those not nearby and they come running like magic. At Tehuantepec, in southern Mexico, some ambitious fellow started
the game of "tapping." This consisted of tapping someone else in the crowd and quickly withdrawing the hand while
the victim looked around in amazement to learn who had struck him. The progress of this game grew like a sunflower
with everyone tapping someone else harder as time progressed. In a few moments they were falling all over the radio
car bumping against me as I was QSO a W9. A member of the party happened by and came to my assistance by rushing to
the mayor's office and returning with soldiers. The excitement even brought the Mexican federal inspector to the scene
who asked to see my permit for using a radio transmitter in Mexico. Following the QSO I had to conduct him to our
hotel where among a ream of permits for motion pictures, firearms and what not, I showed him the paper permitting
the radio work. He read this and left in great disappointment thinking that he was indeed about to make a big haul.
While camped for the night in a dense jungle we had no other choice than to camp with a forest single fire
as our next door neighbor. This burned slowly however, consuming dried leaves and dead trees. A dead tree nearby was
silently burning inside (unknown to us) and suddenly, as I was QSO W9EUU, the tree toppled over missing the radio
car by several yards and filling the air with ashes and smoke that made the completion of the QSO a very difficult
After departing from the city of Juchitan, we were proceeding slowly over a narrow sunken ox-cart trail
that was grinding the rubber off the tires like an emery wheel. A guide whom we had employed in this city rode in
the first car with the engineer. The cars were running about 300 feet apart due to the dense dust when suddenly the
guide appeared through a dust cloud holding his revolver in his hand and running back toward the city as fast as "his
feet would carry him. He shouted "Hold-up" in Spanish as he passed our car. I stopped instantly and started to open
a compartment for my pistol when my riding companion shouted to leave it there as we were covered. The brush along
the road was filled with rebel bandits with rifles and bandoliers of ammunition. We were ordered to drive up to the
other cars where the leader was ordering them looted. Our interpreter however, talked with the leader at length, and
we were fortunate to lose only a few articles which the bandits were in immediate need of. These consisted of a case
of sardines, flashlights, ammunition, cigarettes, matches, etc. I was thankful no part of the radio equipment was
taken for the reason that I might have to remain behind to teach "his nibs" the code. Some of the members of the expedition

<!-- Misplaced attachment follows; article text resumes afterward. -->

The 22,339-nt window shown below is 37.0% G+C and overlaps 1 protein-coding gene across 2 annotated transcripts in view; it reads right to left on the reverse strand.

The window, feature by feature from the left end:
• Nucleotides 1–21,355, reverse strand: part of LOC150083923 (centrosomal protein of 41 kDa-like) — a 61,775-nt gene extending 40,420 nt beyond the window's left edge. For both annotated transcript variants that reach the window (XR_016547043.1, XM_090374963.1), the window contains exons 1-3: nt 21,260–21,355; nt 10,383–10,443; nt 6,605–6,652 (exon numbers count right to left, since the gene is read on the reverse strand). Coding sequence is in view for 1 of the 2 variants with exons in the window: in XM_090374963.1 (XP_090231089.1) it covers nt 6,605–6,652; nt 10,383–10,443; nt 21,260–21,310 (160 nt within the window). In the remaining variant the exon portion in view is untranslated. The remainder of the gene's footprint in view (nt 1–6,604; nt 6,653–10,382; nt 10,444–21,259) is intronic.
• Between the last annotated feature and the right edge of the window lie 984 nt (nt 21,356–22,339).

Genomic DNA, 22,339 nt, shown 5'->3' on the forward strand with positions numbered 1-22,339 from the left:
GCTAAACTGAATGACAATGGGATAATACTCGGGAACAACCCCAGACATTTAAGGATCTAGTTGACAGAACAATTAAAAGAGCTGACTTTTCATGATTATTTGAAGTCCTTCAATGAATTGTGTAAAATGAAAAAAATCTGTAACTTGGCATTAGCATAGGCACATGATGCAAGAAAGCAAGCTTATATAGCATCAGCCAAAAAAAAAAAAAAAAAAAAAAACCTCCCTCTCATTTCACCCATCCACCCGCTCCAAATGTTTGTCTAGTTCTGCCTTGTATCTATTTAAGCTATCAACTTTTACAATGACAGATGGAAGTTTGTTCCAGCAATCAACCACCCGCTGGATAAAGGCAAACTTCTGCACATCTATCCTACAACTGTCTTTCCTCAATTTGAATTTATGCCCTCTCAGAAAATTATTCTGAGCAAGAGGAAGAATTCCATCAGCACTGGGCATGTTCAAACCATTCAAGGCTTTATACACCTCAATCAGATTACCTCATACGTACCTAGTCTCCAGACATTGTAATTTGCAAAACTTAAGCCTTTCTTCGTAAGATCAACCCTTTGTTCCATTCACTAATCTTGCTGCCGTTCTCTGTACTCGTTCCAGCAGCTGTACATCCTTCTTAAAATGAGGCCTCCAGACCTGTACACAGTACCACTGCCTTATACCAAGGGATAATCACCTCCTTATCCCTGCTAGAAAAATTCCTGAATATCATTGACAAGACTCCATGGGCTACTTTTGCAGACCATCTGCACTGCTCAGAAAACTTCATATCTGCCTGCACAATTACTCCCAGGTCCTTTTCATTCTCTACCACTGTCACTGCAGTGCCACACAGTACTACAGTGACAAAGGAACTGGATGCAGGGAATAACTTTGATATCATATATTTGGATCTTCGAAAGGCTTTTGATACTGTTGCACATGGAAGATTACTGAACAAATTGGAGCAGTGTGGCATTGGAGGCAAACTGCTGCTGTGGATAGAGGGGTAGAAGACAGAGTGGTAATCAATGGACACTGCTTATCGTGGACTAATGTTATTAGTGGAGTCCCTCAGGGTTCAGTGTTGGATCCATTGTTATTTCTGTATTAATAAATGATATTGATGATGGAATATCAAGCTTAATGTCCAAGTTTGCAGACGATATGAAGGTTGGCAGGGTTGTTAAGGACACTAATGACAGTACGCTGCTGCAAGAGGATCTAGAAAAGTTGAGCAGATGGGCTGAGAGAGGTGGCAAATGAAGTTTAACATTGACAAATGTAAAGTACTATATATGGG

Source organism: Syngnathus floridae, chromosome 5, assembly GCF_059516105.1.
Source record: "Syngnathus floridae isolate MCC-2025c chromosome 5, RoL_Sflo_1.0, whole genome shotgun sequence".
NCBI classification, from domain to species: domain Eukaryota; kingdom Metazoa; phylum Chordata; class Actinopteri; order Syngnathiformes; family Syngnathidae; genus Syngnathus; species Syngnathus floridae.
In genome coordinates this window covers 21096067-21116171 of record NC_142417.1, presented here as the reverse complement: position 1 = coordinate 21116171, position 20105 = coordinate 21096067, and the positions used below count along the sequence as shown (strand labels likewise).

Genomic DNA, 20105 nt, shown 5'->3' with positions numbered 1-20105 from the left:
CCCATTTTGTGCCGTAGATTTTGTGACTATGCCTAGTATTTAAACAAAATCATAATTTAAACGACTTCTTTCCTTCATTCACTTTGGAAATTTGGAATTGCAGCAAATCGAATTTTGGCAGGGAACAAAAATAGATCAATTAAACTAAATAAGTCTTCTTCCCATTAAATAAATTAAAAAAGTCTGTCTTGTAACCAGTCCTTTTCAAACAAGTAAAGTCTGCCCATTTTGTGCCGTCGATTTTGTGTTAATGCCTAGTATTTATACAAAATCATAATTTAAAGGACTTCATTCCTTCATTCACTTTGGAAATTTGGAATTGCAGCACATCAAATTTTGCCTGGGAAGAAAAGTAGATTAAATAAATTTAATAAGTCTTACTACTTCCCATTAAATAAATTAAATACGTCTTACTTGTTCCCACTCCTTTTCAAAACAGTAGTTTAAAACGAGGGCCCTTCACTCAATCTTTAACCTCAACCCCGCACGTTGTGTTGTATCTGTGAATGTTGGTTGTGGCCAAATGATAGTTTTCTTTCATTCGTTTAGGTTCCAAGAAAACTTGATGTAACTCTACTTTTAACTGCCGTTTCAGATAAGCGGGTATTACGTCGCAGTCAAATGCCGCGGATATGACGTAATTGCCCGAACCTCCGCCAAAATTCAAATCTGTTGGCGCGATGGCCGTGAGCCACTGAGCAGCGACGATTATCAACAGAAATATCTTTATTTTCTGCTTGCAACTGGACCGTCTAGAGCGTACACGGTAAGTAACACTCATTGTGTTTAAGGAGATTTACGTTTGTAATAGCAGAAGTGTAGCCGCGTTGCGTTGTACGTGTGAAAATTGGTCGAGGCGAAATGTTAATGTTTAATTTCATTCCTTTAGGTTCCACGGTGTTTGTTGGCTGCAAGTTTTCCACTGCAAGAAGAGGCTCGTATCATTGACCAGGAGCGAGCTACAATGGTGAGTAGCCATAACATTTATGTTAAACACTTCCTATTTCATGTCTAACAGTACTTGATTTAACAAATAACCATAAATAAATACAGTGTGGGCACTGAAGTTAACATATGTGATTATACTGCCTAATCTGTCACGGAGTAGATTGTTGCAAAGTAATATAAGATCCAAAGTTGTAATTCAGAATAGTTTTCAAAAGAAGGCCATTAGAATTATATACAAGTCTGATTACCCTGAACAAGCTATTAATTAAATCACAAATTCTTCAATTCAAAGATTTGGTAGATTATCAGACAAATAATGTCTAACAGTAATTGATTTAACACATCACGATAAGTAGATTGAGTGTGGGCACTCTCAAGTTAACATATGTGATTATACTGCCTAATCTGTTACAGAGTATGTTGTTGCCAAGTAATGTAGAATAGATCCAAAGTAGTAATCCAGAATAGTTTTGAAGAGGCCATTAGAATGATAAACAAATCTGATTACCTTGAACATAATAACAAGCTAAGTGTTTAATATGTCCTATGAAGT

were hazarding the thought that the bandits might follow us and attack again while we were in camp. I added that they
surely would if they ate any of the sardines in the meantime. These we had purchased in Tehuantepec and they were
terrible. Our camp that night was made with a minimum of equipment and we slept with our clothes on.
not on the air daily as on the first expedition. QSO's were had from the principal cities and camps, but more amateurs
were contacted than on the previous trip. Very favorable signal reports were usually given, IPH being rarely less
than R6, several adding that the sigs compared favorably with those of XDA. All districts except sixth and seventh
were heard each time on the air. The hours available for radio work seemed to be those when west coast signal were
not coming through.
Operating a radio transmitter on this type of an expedition, where there is a different
QRA nearly every day, is not what it is cracked up to be. In the jungle it is no easy task to keep the car near camp
and also have the Zepp hanging in a reasonably clear space. The best tree was usually on the other side of the river,
necessitating the use of hip boots. In the small villages there were but one story buildings. In the deep canyons,
heavy mineralized cliffs reduced signals to a whisper. The exhaust of the engine usually prohibited copying signals
that were less than R5 although the engine was placed on the opposite side of the car at the end of a 25 foot cable.
Added to this, the operator drove the radio car - I mean tried to drive it. Boulders half the size of the car covered
the path, while the sides of mountains had to be scaled with 40 Indians pulling on a tow rope. Then we had to wash